The, case, of, the, million, dollar, comma
Canadian dollars, so that's all right, eh
The position of a comma in a 14-page contract is at the heart of a dispute that could cost cable TV company Rogers Communications one million Canadian dollars.
A five-year contract with Aliant Telecom gave Rogers access to thousands of poles that carried its cables to homes across Canada. Aliant didn't own the poles; it only acted as an agent for a power company. When the power company decided to take control of the poles itself and raise the rates, Aliant gave 12-months' notice to Rogers that its deal would be terminated one year before the expiry of the five-year term.
Early termination would force Rogers to start paying the power company at the higher rates, costing Rogers an extra CAN$1 million over that final year. But Rogers could avoid this expense if Aliant had no right to terminate early.
Aliant's right turned on a single clause:
"[…This Agreement] shall be effective from the date it is made and shall continue in force for a period of five (5) years from the date it is made, and thereafter for successive five (5) year terms, unless and until terminated by one year prior notice in writing by either party."
Aliant interpreted this as a right to terminate at any time upon one year's notice to Rogers. But Rogers read it as a right to terminate only at the end of the current or a renewed five-year term.
The dispute came before Canada's Radio, Television and Telecommunications Commission.
Aliant argued that, based on grammatical rules of punctuation, since the comma closed the clause "and thereafter for successive five (5) year terms", the subsequent qualifier "unless and until terminated by one year prior notice in writing by either party" qualified all of the preceding section.
Aliant added that, had the intention been to limit the right to terminate to the end of the five-year term, there would have been no comma placed before the word "unless" and clear wording would have been included specifying by what date the notice was required.
Not so, argued Rogers. If Aliant could terminate at any time upon one year's notice, the express agreement by the parties to a five-year term was effectively meaningless. Why bother with the words "…for a period of five (5) years from the date it is made, and thereafter for successive five (5) year terms," it asked?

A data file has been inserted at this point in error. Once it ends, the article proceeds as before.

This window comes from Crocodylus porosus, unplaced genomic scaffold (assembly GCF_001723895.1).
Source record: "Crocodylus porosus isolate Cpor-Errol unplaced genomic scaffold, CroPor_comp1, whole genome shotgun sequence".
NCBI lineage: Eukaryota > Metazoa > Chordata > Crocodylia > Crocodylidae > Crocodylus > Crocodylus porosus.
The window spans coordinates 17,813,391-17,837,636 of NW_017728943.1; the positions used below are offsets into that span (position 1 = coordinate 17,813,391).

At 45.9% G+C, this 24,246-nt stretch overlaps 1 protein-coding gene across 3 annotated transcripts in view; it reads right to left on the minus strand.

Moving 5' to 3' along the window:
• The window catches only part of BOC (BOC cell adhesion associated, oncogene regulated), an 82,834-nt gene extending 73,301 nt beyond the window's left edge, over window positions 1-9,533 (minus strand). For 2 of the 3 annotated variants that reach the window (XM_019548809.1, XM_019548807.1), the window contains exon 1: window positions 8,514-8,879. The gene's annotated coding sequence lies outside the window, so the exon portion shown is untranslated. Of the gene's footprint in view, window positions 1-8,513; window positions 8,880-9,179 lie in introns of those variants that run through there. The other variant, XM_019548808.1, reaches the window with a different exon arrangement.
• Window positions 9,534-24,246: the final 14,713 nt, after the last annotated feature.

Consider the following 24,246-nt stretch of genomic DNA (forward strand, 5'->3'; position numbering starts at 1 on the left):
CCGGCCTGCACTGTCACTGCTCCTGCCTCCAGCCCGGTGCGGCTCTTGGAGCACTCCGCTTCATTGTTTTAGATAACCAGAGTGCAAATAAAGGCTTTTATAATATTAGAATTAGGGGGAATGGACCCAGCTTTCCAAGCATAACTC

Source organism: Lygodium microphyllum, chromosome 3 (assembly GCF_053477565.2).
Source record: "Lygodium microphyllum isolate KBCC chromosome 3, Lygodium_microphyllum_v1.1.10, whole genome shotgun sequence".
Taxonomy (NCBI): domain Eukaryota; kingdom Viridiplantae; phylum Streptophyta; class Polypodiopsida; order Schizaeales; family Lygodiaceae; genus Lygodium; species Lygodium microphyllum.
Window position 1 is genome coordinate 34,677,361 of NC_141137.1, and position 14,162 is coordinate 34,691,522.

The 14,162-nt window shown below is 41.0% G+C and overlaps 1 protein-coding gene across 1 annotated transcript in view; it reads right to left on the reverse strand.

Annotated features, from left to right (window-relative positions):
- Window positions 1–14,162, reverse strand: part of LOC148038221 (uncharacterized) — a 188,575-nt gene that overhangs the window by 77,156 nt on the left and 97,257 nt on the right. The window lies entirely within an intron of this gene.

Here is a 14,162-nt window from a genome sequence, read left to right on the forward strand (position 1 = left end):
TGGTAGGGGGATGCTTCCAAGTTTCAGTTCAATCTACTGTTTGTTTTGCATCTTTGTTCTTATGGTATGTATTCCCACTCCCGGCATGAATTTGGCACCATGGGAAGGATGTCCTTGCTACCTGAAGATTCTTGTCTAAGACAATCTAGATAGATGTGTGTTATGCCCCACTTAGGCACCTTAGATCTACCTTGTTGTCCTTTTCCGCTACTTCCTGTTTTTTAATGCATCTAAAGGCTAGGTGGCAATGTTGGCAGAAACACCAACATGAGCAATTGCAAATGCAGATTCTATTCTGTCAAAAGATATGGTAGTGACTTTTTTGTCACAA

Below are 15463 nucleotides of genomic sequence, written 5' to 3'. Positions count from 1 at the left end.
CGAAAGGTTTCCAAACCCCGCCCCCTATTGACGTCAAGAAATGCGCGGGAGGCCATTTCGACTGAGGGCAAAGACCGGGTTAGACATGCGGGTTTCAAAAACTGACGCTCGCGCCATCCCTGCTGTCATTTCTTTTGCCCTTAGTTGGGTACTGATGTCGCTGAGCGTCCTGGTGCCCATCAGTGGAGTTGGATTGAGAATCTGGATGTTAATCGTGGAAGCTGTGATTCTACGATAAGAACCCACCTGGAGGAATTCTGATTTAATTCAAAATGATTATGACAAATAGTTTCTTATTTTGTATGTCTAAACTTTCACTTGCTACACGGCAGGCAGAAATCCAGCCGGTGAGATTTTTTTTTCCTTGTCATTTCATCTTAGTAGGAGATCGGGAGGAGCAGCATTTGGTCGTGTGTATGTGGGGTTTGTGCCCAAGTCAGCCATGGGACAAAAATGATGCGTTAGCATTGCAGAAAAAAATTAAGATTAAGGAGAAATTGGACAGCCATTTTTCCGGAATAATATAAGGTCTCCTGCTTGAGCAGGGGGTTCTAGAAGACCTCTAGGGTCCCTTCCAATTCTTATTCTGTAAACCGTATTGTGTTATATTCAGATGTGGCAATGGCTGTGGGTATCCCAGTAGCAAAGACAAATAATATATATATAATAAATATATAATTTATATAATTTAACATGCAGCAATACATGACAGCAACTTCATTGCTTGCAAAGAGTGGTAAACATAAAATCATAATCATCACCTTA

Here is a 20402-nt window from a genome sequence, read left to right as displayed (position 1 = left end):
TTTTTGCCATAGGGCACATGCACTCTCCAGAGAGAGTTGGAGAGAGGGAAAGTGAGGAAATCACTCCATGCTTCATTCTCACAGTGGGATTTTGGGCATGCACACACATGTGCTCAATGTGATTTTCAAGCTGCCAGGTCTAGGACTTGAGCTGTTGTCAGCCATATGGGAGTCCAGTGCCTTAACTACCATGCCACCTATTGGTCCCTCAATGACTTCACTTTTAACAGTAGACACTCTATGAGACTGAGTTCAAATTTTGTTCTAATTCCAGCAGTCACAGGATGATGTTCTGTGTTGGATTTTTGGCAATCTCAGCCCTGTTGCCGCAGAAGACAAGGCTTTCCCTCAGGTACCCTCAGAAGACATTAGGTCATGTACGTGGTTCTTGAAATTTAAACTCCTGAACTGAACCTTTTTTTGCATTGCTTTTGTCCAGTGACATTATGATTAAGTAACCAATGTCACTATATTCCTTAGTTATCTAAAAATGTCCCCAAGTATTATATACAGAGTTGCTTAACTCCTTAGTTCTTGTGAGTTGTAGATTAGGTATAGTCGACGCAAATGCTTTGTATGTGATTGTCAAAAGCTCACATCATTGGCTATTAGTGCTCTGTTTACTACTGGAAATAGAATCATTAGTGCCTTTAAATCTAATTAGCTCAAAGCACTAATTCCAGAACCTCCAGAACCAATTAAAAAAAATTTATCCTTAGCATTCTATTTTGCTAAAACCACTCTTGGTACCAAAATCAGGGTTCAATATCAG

The Commission sided with Aliant, describing the clause as "clear an unambiguous". Had the intention been to limit the right to terminate at the end of the current and any renewal term, clear wording would have been included specifying by what date the notice was required, it said.
That ruling was issued in July. This month, Globe and Mail reported that Rogers is appealing. In doing so, Rogers will rely on Canada's second official language. The Toronto daily said that Rogers spent two months finding a French version of the same contract. The punctuation is different in the French version and Rogers says it supports its interpretation of the English version. According to The New York Times, Rogers has also commissioned a 69-page affidavit from an authority on contract language.
Aliant is said to be preparing its response.
Interpretation in the UK
In the UK, as in many other jurisdictions, when faced with a contractual ambiguity, courts examine evidence of the parties' intentions. They consider the contract as a whole, not just the specific clause and adopt the ordinary meaning of words.
In 1998, Lord Hoffman ruled in the House of Lords: “The meaning of words is a matter of dictionaries and grammars; the meaning of the documents is what the parties using those words against the relevant background would reasonable have been understood to mean. The background may not merely enable the reasonable man to choose between the possible meanings of the words which are ambiguous but even (as occasionally happens in ordinary life) to conclude that the parties must, for whatever reason, have used the wrong words or syntax.”
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